Chow Chow Recipe: Green Tomato Relish for the Pantry 19


This green tomato chow chow relish is excellent as a condiment for meats, on hamburgers, and even as an appetizer with crackers. This chow chow recipe has been passed down through generations as a fantastic way to preserve end of the season green tomatoes.

green tomato chow chow relish in white dish

Circa 1970s:

The old metal grinder is firmly mounted to my mom’s kitchen table, the abundance of our summer garden stacked in bowls and baskets around us.

As often as I could, I’d take a turn at the grinder, cranking the handle despite my stinging, watering eyes.

I watched as onions, bell peppers, and green tomatoes were pulled into the turning screw, a crunching sound coming to my ears over the noise of the squeaky handle turning.

Mom hovered, sure that with every turn of the handle one of my tender young fingers might join the mix in the pot that was catching the crushed green vegetables.

Clear juices, tinted green, dripped from every point of the old grinder, running down to my elbow and then to the floor where a large towel was ready to catch the overflow.

The bright green pulp from the unripe remains of a bountiful harvest would be transformed into a relish with the funny name chow chow.

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Circa twenty-first century:

As times have changed, so too have my methods.

Nowadays, an electric food processor makes quick work of the unripe tomatoes, peppers, and onions.

But while I am feeling nostalgic about the days I spent hand cranking the grinder in my mom’s kitchen, I share the details with my boys. I want them to know that this is a family recipe, one that my grandmother and theirs made, salvaging the last of the fruit from the vine before winter relegated them to the compost heap.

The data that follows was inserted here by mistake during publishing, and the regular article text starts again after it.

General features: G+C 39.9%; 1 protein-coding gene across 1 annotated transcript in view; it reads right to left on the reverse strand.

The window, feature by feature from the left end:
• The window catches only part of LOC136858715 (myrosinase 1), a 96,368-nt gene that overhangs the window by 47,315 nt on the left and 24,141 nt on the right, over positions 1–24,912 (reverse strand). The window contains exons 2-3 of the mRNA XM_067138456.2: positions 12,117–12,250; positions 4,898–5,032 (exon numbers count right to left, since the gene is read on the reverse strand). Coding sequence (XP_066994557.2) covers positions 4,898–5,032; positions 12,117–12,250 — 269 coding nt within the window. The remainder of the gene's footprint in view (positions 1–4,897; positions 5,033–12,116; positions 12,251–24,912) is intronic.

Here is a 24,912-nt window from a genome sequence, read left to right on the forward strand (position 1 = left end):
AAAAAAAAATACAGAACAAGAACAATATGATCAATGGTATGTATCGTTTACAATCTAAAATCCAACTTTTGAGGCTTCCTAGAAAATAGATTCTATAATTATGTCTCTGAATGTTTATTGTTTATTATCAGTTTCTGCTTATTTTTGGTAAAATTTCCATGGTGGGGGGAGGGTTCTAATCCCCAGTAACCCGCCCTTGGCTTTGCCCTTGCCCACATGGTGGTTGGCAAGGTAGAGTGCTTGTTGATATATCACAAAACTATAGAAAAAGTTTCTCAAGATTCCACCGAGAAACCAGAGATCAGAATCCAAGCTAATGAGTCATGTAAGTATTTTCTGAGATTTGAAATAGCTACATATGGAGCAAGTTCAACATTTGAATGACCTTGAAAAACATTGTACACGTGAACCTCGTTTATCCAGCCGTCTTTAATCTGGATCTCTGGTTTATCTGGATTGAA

Thirty-some years later, the green tomato chow chow tastes the same and my eyes still water, though as I think back to my childhood I’m not sure if it’s the pungent ingredients or the memories that cause the tears.

★ Did you make this recipe? Don’t forget to give it a star rating below!

Green Tomato Chow Chow
Prep Time
10 mins
Cook Time
15 mins
Total Time
25 mins
 
This green tomato chow chow relish is excellent as a condiment for meats, on hamburgers, and even as an appetizer with crackers.
Course: Appetizer
Cuisine: American
Servings: 50 servings
Calories: 70 kcal
Author: Kris Bordessa
Ingredients
Instructions
  1. In a food processor, chop tomatoes, onions, and peppers in batches, using the pulse mechanism. Stir together in a large bowl. Sprinkle with the salt and refrigerate overnight.

  2. Drain off liquid and stir in vinegar, mustard and sugar. Bring to a slow boil; continue boiling until tender (about 15 minutes).

  3. Pack into canning jars and refrigerate, or process according to safe canning methods. Makes about 10 pints.

Recipe Notes

**Adapted from the Ball Blue Book of Food Preserving.

**For more information about safe canning, contact your local cooperative extension office.

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This green tomato chow chow relish is excellent as a condiment for meats, on hamburgers, and even as an appetizer with crackers. This chow chow relish has been passed down through generations as a fantastic way to preserve end of the season green tomatoes. Add it to your food preservation recipes! #preservation #canning #homestead